~guardian of my solitude~

October 24th, 2008


It was simply my best day, ever.

In truth I hadn’t expected it to be–grand yes, but so many aspects of the celebration sounded much more grand in planning, and the ceremony itself was not the most thought-out part of what we now call our Nine Day Wedding (& Four Hour Honeymoon).

I was rewriting the text the day of (finding the perfect piece of Goethe’s Faust–in German–at Alfonso’s last-minute request), we asked our friend Christian to read Goethe in the ceremony on the spot and he did a brilliant job, along with my folks, who read pieces of Whitman’s Song of the Open Road and Neruda’s Soneto XLVI. It was suggested on the spot that I make “an entrance” which I hadn’t planned on and was in theory against (the pomp of it), and in those shoes! but it turned out to be kinda fun.



I intentionally never practiced my vows (I allowed myself to edit only once, while on the subway), nor did Alfonso. It was all a little off the cuff, but in what turned out to be a gorgeous, spontaneous way. Our officiant (and librarian and hurdy-gurdy fan) Mary Beaty orchestrated beautifully and it went like a song.

There was champagne and accordion and a promenade and row boating on the last crisp, mild day of autumn (we got a gorgeous thunder storm over the Hudson for the reception the following night). Time was suspended and utterly splendid.



A kind of sublime magic was conferred on the spot and upon everyone who came to share love. We had been shy about what we worried would feel like performing, subjecting our feelings to some kind of (to us) empty ritual for the sake of ritual, and felt initially that (in lieu of eloping) we would prefer a ceremony as lowkey as possible—my folks, Alfonso and I, and the parson, as it were.

I am so very glad we bent to the desires of those who wanted to be a part of our day and instead invited all. I had no idea how we would be lifted up by the energy of people we love being gathered around us, bearing witness. It turns out there is something to that idea in ceremony, the witnessing of loved ones. The feeling is something I will never forget.



I did know that I would cry, and cry I did. What I didn’t really know was why. That insight came in the moment, in a wave, in a way that I can only try to describe. All at once:

I cried because it is so unbelievably hard and good to let people love you. I cried because the people gathered around me love me, some from life times ago, and were there to beam that light, righteously. I cried because I can’t always let people do that gracefully and because I love them too.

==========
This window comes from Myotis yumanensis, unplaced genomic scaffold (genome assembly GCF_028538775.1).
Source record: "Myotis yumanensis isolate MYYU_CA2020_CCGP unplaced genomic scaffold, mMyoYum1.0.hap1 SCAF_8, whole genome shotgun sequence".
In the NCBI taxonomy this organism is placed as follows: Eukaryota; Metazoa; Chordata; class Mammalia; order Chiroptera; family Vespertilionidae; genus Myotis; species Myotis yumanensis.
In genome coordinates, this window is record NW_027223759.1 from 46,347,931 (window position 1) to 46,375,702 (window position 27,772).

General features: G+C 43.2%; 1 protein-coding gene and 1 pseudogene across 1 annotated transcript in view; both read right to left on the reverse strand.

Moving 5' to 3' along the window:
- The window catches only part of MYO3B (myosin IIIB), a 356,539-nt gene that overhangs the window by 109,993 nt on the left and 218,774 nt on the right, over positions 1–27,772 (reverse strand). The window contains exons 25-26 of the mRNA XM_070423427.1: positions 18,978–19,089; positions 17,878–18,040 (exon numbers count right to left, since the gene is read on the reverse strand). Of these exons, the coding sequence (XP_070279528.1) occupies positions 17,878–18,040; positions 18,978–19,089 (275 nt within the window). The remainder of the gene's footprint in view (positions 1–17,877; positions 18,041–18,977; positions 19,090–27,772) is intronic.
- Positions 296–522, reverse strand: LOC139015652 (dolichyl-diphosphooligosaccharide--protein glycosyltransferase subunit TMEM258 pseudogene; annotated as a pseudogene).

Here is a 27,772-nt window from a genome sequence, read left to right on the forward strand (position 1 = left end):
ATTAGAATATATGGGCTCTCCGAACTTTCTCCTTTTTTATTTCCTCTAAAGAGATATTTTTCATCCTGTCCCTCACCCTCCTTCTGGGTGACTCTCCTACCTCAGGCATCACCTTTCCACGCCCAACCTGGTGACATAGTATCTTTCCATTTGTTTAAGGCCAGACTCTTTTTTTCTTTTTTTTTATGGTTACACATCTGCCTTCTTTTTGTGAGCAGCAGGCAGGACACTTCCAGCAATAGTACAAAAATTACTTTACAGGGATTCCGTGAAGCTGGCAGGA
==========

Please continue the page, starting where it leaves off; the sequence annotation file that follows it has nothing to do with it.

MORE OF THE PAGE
I cried for for all the people in our lives who for their reasons chose not to be there, and for the people who couldn’t: Iline, Jim, Xie. I cried for Alfonso’s mom, Gudren, who I will never meet.

I cried for the times Alfonso and I nearly parted, for the hard times we’ve lived through, and those yet to come. I cried for our bravery in promising to love each other every way we can, and for the gift of our adventure, most especially the new gift of this knowledge: risk, and providence will follow.

I cried for the profound courage of my man, smiling with nervousness and utter joy into my eyes. His nervousness made me cry. His big heart made me cry. His jokes made me laugh, and laughing made me cry.



Alfonso and I believe that a promise of “forever” in love is neither possible nor honest, and that it–like a literal notion of “heaven”–over-simplifies the very thing that deserves the deepest honesty you can muster. When I began to draft a ceremony for us, I was glad to find this quote from Rainer Maria Rilke, not only for the nod to my honey’s mother tongue, but the sentiment, or lack thereof.


The point of marriage is not to create a quick commonality by tearing down all boundaries; on the contrary, a good marriage is one in which each partner appoints the other to be the guardian of his solitude, and thus they show each other the greatest possible trust.


A merging of two people is an impossibility, and where it seems to exist, it is a hemming-in,
a mutual consent that robs one party or both parties of their fullest freedom and development.



But once the realization is accepted that even between the closest people infinite distances exist,
a marvelous living side-by-side can grow up for them, if they succeed in loving the expanse between them,
which gives them the possibility of always seeing each other as a whole
and before an immense sky.


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